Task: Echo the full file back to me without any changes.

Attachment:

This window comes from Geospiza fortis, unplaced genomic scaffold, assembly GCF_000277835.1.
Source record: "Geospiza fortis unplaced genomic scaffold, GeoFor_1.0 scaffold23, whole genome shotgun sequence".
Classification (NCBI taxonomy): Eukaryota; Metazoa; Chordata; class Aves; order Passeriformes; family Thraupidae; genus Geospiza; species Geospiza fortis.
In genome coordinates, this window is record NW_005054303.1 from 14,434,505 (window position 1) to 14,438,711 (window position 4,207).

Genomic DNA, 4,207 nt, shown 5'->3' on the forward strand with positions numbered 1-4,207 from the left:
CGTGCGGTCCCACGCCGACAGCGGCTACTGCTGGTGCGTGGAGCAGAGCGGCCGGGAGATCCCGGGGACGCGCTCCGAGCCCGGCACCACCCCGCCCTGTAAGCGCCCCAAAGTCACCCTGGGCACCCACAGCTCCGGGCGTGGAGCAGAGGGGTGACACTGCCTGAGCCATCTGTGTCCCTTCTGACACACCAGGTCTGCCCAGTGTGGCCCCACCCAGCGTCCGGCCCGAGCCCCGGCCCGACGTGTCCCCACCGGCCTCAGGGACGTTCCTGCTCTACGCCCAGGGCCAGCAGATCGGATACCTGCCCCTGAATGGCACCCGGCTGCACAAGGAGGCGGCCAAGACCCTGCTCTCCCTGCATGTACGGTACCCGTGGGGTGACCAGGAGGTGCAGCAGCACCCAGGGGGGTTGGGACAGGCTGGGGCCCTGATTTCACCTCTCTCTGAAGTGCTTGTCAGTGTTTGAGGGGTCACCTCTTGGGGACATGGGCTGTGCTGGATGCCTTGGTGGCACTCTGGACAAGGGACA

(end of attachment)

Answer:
This window comes from Geospiza fortis, unplaced genomic scaffold, assembly GCF_000277835.1.
Source record: "Geospiza fortis unplaced genomic scaffold, GeoFor_1.0 scaffold23, whole genome shotgun sequence".
Classification (NCBI taxonomy): Eukaryota; Metazoa; Chordata; class Aves; order Passeriformes; family Thraupidae; genus Geospiza; species Geospiza fortis.
In genome coordinates, this window is record NW_005054303.1 from 14,434,505 (window position 1) to 14,438,711 (window position 4,207).

Genomic DNA, 4,207 nt, shown 5'->3' on the forward strand with positions numbered 1-4,207 from the left:
CGTGCGGTCCCACGCCGACAGCGGCTACTGCTGGTGCGTGGAGCAGAGCGGCCGGGAGATCCCGGGGACGCGCTCCGAGCCCGGCACCACCCCGCCCTGTAAGCGCCCCAAAGTCACCCTGGGCACCCACAGCTCCGGGCGTGGAGCAGAGGGGTGACACTGCCTGAGCCATCTGTGTCCCTTCTGACACACCAGGTCTGCCCAGTGTGGCCCCACCCAGCGTCCGGCCCGAGCCCCGGCCCGACGTGTCCCCACCGGCCTCAGGGACGTTCCTGCTCTACGCCCAGGGCCAGCAGATCGGATACCTGCCCCTGAATGGCACCCGGCTGCACAAGGAGGCGGCCAAGACCCTGCTCTCCCTGCATGTACGGTACCCGTGGGGTGACCAGGAGGTGCAGCAGCACCCAGGGGGGTTGGGACAGGCTGGGGCCCTGATTTCACCTCTCTCTGAAGTGCTTGTCAGTGTTTGAGGGGTCACCTCTTGGGGACATGGGCTGTGCTGGATGCCTTGGTGGCACTCTGGACAAGGGACA